For most of my lifetime, I’ve heard that reading is dead. In that time, disco has died, drive-in movies have nearly died, and something called The Clapper has come and gone through bedrooms across the nation.

But reading? This year, about 400 million books will be sold in the United States. Overall, business is up 1 percent — not bad, in a rough economy, for a $15 billion industry still populated by people whose idea of how to sell books dates to Bartleby the Scrivener.
Next year, business may be down, and several publishers may merge, and certainly more of the poor, beloved independent bookstores will cling to life support.

Steve Jobs will stroll into a room filled with breathless acolytes and pull a must-have trick from his bag. We’ll oohh and ahhhh about it, then go back to lives where a good book still holds more power than anything with a screen. Power to transport the reader to another world. Power to get inside somebody’s else mind, to live their story, to be moved.

Yes, the act of reading takes some effort, unlike the passive act of using the products Jobs has created, which involves little more than directing eyeballs to a flat patch or putting a plug into the ear. True, reading is down, somewhat, from 1992, especially reading of literature. So what? People are eating fewer vegetables than they used to – or should – but that doesn’t mean carrots have no future.

When Jobs cited the 40-percent-who-don’t-read figure, he was no doubt referring to a hand-wringing and possibly erroneous 2004 study by the National Endowment for the Arts. “This report documents a national crisis,” the chairman, Dana Gioia, said at the time. Message from the cultural elite: read, you morons, and eat your spinach while you’re at it!
Last year, a survey for the Associated Press found that a much smaller number — 27 percent — had not read a book lately, which means nearly three-in-four have read a book. Steve Jobs may be many things – maestro, visionary, demi-god – but he apparently isn’t a careful reader of certain market reports.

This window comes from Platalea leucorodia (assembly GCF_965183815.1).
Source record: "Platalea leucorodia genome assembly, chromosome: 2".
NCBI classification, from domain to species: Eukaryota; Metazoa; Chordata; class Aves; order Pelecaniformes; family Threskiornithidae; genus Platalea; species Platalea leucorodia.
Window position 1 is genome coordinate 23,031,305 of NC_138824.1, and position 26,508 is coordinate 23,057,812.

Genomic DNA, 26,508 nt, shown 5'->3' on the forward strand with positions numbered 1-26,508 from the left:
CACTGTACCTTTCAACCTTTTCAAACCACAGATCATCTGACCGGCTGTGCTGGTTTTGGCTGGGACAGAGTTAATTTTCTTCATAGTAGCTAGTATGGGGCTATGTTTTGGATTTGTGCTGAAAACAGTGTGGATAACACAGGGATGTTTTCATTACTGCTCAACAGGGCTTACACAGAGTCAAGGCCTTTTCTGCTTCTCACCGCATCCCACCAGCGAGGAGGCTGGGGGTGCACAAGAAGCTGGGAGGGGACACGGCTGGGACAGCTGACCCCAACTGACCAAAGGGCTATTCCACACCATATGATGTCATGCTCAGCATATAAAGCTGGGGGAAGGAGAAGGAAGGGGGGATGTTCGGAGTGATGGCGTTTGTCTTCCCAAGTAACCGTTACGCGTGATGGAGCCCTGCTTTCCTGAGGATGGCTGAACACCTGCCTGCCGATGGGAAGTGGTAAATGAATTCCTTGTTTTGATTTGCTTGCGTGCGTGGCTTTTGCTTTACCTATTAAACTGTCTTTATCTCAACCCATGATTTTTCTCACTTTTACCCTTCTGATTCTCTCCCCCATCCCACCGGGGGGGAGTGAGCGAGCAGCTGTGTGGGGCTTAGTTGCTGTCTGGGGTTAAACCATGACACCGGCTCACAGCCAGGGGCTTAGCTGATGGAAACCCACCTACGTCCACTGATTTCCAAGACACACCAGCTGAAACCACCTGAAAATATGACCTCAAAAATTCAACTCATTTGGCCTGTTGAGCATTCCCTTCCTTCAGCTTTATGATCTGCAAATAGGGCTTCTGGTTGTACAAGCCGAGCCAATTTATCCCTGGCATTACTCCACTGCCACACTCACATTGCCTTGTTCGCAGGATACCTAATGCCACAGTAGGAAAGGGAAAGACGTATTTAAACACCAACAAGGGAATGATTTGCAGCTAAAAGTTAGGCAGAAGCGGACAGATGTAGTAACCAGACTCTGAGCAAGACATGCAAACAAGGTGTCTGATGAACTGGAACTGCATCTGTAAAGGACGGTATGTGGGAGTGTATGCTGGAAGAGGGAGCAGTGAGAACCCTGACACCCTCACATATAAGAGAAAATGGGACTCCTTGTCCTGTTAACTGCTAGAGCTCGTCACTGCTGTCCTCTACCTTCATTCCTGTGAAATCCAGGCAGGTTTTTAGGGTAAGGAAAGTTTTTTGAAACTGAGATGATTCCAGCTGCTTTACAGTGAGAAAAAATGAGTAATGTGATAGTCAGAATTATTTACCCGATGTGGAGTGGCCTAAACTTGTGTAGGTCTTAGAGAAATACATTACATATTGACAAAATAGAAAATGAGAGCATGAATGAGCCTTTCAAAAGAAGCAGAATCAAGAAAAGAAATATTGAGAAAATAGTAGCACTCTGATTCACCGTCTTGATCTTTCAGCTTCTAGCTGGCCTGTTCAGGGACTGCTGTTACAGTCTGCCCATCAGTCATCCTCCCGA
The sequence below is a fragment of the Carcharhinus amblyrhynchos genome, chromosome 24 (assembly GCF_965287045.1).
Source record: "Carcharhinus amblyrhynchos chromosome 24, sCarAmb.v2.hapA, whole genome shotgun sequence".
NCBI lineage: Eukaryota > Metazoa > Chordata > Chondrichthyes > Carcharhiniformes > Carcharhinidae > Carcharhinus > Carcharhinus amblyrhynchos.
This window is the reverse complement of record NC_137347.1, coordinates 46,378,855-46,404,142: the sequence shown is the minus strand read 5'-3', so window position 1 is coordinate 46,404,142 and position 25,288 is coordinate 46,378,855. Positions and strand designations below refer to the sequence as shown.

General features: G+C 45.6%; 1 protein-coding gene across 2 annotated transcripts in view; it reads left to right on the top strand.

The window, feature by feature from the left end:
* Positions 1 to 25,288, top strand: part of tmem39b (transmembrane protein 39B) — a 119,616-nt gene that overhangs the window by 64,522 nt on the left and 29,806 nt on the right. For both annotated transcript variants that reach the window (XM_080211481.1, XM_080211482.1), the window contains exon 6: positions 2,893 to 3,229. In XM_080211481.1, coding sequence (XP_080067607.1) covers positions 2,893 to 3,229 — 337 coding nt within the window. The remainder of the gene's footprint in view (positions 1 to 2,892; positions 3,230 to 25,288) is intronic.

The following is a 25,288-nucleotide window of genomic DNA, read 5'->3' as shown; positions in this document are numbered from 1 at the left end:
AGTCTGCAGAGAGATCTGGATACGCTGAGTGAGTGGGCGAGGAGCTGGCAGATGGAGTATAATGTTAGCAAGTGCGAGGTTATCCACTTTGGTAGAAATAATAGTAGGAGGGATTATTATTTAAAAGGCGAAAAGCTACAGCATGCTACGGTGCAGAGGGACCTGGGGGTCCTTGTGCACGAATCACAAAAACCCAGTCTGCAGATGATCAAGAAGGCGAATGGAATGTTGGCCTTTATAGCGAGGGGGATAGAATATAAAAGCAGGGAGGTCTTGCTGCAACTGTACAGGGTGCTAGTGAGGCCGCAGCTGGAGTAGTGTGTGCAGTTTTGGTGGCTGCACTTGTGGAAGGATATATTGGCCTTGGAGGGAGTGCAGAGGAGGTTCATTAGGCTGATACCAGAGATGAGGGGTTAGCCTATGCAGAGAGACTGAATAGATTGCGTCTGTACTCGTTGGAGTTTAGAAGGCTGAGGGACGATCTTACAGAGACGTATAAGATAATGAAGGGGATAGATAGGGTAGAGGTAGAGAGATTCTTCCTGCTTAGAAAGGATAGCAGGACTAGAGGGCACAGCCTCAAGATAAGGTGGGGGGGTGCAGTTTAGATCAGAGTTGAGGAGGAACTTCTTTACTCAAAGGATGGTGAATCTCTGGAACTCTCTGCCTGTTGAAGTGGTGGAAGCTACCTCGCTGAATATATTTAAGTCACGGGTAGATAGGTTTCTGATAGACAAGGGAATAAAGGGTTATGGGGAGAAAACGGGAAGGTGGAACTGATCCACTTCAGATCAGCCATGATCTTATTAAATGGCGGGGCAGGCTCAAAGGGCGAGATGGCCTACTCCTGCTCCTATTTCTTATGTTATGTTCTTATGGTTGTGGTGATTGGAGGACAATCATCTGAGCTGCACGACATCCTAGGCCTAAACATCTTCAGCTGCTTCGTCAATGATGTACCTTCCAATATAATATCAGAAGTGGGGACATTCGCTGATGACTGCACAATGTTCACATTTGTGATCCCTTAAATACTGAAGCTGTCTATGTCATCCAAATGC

The more compelling statistic was rarely mentioned in news accounts of the A.P. story: the survey found that another 27 percent of Americans had read 15 or more books a year. That report documents a national celebration.

Most companies would kill for a market like that – more than one-fourth of the world’s biggest consumer market buying 15 or more of its items a year. And half the population bought nearly 6 books a year. If only Apple were so lucky.

The latest Harry Potter book sold 9 million copies in its first 24 hours – in English. “The DaVinci Code,” a story of ideas even with its wooden characters and absurd plotting, has sold more than 60 million copies.

By contrast, Apple reported selling a piddling 3.7 million of the much-hyped iPhones through 2007. Is the iPhone dead? Of course not. But what should be dead are foolish statements about how human nature itself has changed because of some new diversion for our thumbs.
Jobs was prompted by the excitement over Kindle, the $399 electronic book reader that shows signs of being a blockbuster for; demand is much higher than supply, according to the company.

Paper or plastic, it doesn’t matter what form the book takes. What is timeless, Steve, is story, and that’s why people will never stop reading. I loved Sara Rimer’s piece in The Times about how immigrant children were taking to “The Great Gatsby,” the perfect novel about the tragic side of the American Dream.

Our teenage son put his text-messaging aside when he discovered “Friday Night Lights,” by H.G. Bissinger, and “Hate Mail from Cheerleaders,” a collection of Rick Reilly’s spot-on sports columns. Those were his gateway drugs. He’s moved on to the Tobias Wolff memoir, “This Boy’s Life,” and “Seabiscuit,” by Laura Hillenbrand. He even sets aside his iPod when he reads.

I look forward to a first-rate biography of Steve Jobs, an American original. His life – what a story! I’d read about it any day, in any form, long after the iStuff is forgotten.